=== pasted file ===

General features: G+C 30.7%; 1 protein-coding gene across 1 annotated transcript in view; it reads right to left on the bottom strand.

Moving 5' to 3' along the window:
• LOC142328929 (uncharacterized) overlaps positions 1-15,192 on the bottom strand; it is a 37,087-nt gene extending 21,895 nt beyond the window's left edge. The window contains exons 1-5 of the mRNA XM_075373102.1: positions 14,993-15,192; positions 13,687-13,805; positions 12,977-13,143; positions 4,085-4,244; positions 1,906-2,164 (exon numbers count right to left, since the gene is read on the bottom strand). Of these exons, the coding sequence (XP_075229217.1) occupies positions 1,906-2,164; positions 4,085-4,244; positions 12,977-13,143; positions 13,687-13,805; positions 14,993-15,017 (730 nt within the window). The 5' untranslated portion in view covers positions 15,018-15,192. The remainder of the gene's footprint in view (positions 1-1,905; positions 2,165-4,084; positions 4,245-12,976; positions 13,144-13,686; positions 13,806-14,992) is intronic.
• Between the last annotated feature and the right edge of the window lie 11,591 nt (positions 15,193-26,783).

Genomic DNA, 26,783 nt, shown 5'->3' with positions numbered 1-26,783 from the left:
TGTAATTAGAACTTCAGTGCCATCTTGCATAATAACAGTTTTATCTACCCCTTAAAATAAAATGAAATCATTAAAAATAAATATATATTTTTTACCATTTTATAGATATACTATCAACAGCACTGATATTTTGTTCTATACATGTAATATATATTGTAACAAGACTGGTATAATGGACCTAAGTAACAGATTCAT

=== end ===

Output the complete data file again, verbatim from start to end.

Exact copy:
General features: G+C 30.7%; 1 protein-coding gene across 1 annotated transcript in view; it reads right to left on the bottom strand.

Moving 5' to 3' along the window:
• LOC142328929 (uncharacterized) overlaps positions 1-15,192 on the bottom strand; it is a 37,087-nt gene extending 21,895 nt beyond the window's left edge. The window contains exons 1-5 of the mRNA XM_075373102.1: positions 14,993-15,192; positions 13,687-13,805; positions 12,977-13,143; positions 4,085-4,244; positions 1,906-2,164 (exon numbers count right to left, since the gene is read on the bottom strand). Of these exons, the coding sequence (XP_075229217.1) occupies positions 1,906-2,164; positions 4,085-4,244; positions 12,977-13,143; positions 13,687-13,805; positions 14,993-15,017 (730 nt within the window). The 5' untranslated portion in view covers positions 15,018-15,192. The remainder of the gene's footprint in view (positions 1-1,905; positions 2,165-4,084; positions 4,245-12,976; positions 13,144-13,686; positions 13,806-14,992) is intronic.
• Between the last annotated feature and the right edge of the window lie 11,591 nt (positions 15,193-26,783).

Genomic DNA, 26,783 nt, shown 5'->3' with positions numbered 1-26,783 from the left:
TGTAATTAGAACTTCAGTGCCATCTTGCATAATAACAGTTTTATCTACCCCTTAAAATAAAATGAAATCATTAAAAATAAATATATATTTTTTACCATTTTATAGATATACTATCAACAGCACTGATATTTTGTTCTATACATGTAATATATATTGTAACAAGACTGGTATAATGGACCTAAGTAACAGATTCAT